At the National Archives, leadership is shown throughout the agency by staff at all levels — senior executives, supervisors, specialists, technicians, students, and volunteers. Our leaders are important to fulfilling our mission on a daily basis, and crucial to the transformative changes we’ve set in motion at the National Archives. For our agency, it’s important for us to think about leadership — what it is, how it is accomplished, and how it can be improved.
Recently, I read the book, “Thinking About Leadership” by Nannerl Keohane, a former colleague and friend of mine from Duke University. She brings to this book a background in both active leadership (President of Wellesley College and Duke University) and political philosophy. Her goal is to “open up the ‘black box’ and shed light on leadership from this dual angle: as a theorist and a practitioner.” She sets out to provide a “fuller sense of the aims and activities of leaders and suggest how we might judge their performance.”
Leadership, according to Keohane, is “central to almost all collective social activity” and the following broad definition allows for the variety that is to be found:
“Leaders determine or clarify goals for a group of individuals and bring together the energies of members of that group to accomplish those goals.”
Leaders get things done by setting priorities “among issues that confront … [ Read all ]
This week, public interest groups, media organizations, government agencies, and citizens celebrate Sunshine Week and the Annual Freedom of Information Day. As part of Sunshine Week the White House has launched a new “Good Government” portal as a resource for citizens. At public events and congressional hearings this week, leadership of the National Archives — including myself — are participating in the dialogue around open government and freedom of information.
At the National Archives, open government is an ongoing commitment to strengthen transparency, participation, and collaboration in order to better serve the American people.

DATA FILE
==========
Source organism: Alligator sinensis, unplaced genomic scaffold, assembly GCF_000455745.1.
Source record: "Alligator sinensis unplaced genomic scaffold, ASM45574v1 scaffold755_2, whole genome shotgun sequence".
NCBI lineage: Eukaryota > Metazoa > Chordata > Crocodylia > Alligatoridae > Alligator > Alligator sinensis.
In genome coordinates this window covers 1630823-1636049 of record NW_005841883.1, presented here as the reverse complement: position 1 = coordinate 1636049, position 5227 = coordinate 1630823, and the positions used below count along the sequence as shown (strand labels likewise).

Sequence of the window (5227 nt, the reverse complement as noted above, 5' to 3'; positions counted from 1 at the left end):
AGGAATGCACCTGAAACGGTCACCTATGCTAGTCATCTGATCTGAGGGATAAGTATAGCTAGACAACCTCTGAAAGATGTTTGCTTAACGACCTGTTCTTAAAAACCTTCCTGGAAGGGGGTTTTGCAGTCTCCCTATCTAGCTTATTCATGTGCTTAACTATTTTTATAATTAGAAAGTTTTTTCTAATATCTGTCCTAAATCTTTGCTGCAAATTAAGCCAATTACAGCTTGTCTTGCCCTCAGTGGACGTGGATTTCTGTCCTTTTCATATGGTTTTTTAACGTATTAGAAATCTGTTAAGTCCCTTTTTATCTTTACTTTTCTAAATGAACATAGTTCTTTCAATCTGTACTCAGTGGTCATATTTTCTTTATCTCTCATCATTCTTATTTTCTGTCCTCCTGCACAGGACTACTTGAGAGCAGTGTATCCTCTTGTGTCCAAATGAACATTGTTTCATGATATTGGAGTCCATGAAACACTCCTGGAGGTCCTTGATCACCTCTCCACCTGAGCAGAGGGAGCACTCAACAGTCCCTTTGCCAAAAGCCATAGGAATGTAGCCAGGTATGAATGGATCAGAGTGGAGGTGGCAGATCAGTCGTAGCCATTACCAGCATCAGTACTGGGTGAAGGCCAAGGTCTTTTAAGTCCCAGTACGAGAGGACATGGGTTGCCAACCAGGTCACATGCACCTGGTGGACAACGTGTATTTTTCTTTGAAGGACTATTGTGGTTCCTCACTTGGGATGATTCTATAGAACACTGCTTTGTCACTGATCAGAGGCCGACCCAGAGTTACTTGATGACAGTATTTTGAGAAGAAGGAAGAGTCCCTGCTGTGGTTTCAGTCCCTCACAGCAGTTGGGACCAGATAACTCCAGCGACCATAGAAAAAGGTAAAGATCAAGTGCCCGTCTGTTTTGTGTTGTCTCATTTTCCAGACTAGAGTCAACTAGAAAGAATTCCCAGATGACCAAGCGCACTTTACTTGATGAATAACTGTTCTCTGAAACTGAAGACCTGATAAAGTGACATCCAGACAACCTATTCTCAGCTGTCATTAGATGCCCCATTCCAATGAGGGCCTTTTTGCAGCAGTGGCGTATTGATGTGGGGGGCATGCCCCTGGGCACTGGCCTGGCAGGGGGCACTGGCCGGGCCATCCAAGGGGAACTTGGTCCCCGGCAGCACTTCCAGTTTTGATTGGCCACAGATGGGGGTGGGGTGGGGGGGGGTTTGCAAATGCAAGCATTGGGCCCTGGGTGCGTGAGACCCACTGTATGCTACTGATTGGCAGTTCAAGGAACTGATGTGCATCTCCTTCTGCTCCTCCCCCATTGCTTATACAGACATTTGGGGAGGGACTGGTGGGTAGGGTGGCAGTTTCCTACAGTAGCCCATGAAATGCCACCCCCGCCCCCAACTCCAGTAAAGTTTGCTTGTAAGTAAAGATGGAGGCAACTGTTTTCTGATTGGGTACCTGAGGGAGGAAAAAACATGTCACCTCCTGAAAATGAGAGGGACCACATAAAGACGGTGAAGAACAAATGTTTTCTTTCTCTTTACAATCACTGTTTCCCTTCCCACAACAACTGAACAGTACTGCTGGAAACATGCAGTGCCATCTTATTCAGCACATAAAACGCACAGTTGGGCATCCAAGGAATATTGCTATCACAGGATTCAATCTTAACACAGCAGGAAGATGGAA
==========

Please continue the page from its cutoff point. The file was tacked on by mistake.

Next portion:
The Office of Government Information Services (OGIS) at the National Archives is an important symbol of both the Obama Administration’s commitment to Open Government and Congress’s vision of a better Freedom of Information Act (FOIA). OGIS serves the American people by providing mediation services to resolve FOIA disputes as well as reviewing agencies’ FOIA policies, procedures, and compliance. Their role is to advocate for the proper administration of the Freedom of Information Act itself.
I’m a big fan of Wikipedia. It’s often the first place I go for information. According to a recent Pew Internet report, I’m also not alone. Forty-two percent of all Americans also turn to Wikipedia for information online.
Every month, almost 80 million people visit Wikipedia and more than 91,000 active contributors have worked on more than 17 million articles in more than 270 languages. Altogether there have been almost 450 million edits!
Wikipedia is an impressive, awe-inspiring resource. In my previous role as Director of the New York Public Libraries, I encouraged staff to contribute to and use Wikipedia. For some librarians and a few archivists — Wikipedia is sometimes not readily embraced. I’ve heard the concerns about accuracy and reliability, but there have been comparative studies that show errors do not appear more frequently in Wikipedia than its printed counterparts. By design, errors can be corrected and neutrality contested. The power lies with you to flag or change content you find incorrect or biased.
On January 22, the National Archives hosted over 90 Wikipedians at WikiXDC, the Washington, D.C. celebration of Wikipedia’s 10th anniversary. This daylong event featured lightening talks, unconference sessions, and behind-the-scene tours of the stacks of the National Archives. During the event, National Archives staff introduced our records and online resources to Wikipedians, and we learned more … [ Read all ]
A couple of weeks ago, I had the chance to sit down with Peter Wood, professor of history, emeritus, at Duke University to talk with him about his recent book, Near Andersonville: Winslow Homer’s Civil War. The book tells the story of Winslow Homer’s remarkable Civil War-era painting, Near Andersonville.
In the following video, Peter describes how the painting came to be in the private collection of the family of a teacher, Sarah Kellogg, who lived on the Sea Islands in South Carolina and taught liberated slaves during the Civil War.
Peter relied on the records of the National Archives to tell the story of Near Andersonville. At the end of the interview above, he describes the Union Troops’ failed attempt to liberate the prisoners of Andersonville. The captured soldiers are pictured in the painting. In the slideshow below, you will find the July 26, 1864 letter from General Stoneman to General Sherman requesting permission to try to release the prisoners. He says, “Now is the time to do it before the Rebel Army falls back and covers that country – and I have every inducement to try it.”
A portion of the July 26, 1864 letter from General Stoneman to General Sherman
Also from the National Archives, is the pension application from Winslow Homer’s brother, Arthur Homer, indicating that he had served on … [ Read all ]
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